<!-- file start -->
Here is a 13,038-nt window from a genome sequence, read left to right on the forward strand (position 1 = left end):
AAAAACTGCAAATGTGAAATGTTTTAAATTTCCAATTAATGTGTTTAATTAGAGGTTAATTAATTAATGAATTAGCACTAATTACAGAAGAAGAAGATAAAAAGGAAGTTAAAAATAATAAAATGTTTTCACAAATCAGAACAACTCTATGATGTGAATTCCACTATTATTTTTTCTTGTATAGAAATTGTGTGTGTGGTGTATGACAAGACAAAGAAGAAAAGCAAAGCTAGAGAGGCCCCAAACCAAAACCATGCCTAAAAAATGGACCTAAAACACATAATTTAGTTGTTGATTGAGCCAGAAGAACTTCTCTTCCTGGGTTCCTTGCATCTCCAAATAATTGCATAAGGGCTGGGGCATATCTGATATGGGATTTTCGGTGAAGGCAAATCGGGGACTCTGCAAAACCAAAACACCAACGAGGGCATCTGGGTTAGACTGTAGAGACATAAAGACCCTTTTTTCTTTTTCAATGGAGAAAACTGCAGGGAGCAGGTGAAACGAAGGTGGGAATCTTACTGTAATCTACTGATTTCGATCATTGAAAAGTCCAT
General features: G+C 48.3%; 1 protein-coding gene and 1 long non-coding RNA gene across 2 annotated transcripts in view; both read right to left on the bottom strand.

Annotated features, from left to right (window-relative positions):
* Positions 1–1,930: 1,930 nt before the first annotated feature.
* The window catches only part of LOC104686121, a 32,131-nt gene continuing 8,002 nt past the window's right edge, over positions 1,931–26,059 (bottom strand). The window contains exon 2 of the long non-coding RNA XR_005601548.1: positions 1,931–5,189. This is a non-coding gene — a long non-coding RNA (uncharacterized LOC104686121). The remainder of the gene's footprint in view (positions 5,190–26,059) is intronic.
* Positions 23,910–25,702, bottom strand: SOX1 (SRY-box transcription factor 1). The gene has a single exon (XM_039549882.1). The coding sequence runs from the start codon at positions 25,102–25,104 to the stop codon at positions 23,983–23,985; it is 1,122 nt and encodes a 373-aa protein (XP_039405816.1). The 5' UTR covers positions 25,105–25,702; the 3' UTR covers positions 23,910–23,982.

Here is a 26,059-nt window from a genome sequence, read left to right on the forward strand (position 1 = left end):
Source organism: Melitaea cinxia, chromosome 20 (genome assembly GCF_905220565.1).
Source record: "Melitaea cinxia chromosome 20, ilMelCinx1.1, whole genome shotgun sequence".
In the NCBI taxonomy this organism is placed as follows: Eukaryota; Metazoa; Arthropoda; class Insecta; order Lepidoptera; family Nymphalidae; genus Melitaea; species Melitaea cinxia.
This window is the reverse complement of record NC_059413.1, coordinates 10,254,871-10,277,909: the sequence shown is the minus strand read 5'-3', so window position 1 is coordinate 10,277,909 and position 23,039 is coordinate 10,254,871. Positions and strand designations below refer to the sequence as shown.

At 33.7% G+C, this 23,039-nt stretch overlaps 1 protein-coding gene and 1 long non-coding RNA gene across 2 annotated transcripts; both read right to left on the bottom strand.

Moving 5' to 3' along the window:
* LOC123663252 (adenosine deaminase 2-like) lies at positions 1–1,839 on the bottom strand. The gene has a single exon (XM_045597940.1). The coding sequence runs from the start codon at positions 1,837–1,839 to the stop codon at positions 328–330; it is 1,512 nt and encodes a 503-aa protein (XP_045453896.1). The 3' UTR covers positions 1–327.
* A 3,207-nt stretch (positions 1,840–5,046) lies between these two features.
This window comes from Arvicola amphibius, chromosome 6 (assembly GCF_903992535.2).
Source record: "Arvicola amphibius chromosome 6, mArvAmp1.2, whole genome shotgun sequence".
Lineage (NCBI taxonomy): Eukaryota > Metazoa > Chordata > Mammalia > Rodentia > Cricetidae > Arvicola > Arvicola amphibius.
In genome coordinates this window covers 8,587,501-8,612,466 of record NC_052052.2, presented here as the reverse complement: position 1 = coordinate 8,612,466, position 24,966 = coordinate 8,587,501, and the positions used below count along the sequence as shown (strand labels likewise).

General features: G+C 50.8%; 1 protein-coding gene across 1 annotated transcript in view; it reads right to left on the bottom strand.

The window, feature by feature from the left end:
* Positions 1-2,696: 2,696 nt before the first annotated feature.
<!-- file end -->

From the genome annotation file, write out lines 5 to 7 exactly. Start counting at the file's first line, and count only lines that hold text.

* Positions 1–1,930: 1,930 nt before the first annotated feature.
* The window catches only part of LOC104686121, a 32,131-nt gene continuing 8,002 nt past the window's right edge, over positions 1,931–26,059 (bottom strand). The window contains exon 2 of the long non-coding RNA XR_005601548.1: positions 1,931–5,189. This is a non-coding gene — a long non-coding RNA (uncharacterized LOC104686121). The remainder of the gene's footprint in view (positions 5,190–26,059) is intronic.
* Positions 23,910–25,702, bottom strand: SOX1 (SRY-box transcription factor 1). The gene has a single exon (XM_039549882.1). The coding sequence runs from the start codon at positions 25,102–25,104 to the stop codon at positions 23,983–23,985; it is 1,122 nt and encodes a 373-aa protein (XP_039405816.1). The 5' UTR covers positions 25,105–25,702; the 3' UTR covers positions 23,910–23,982.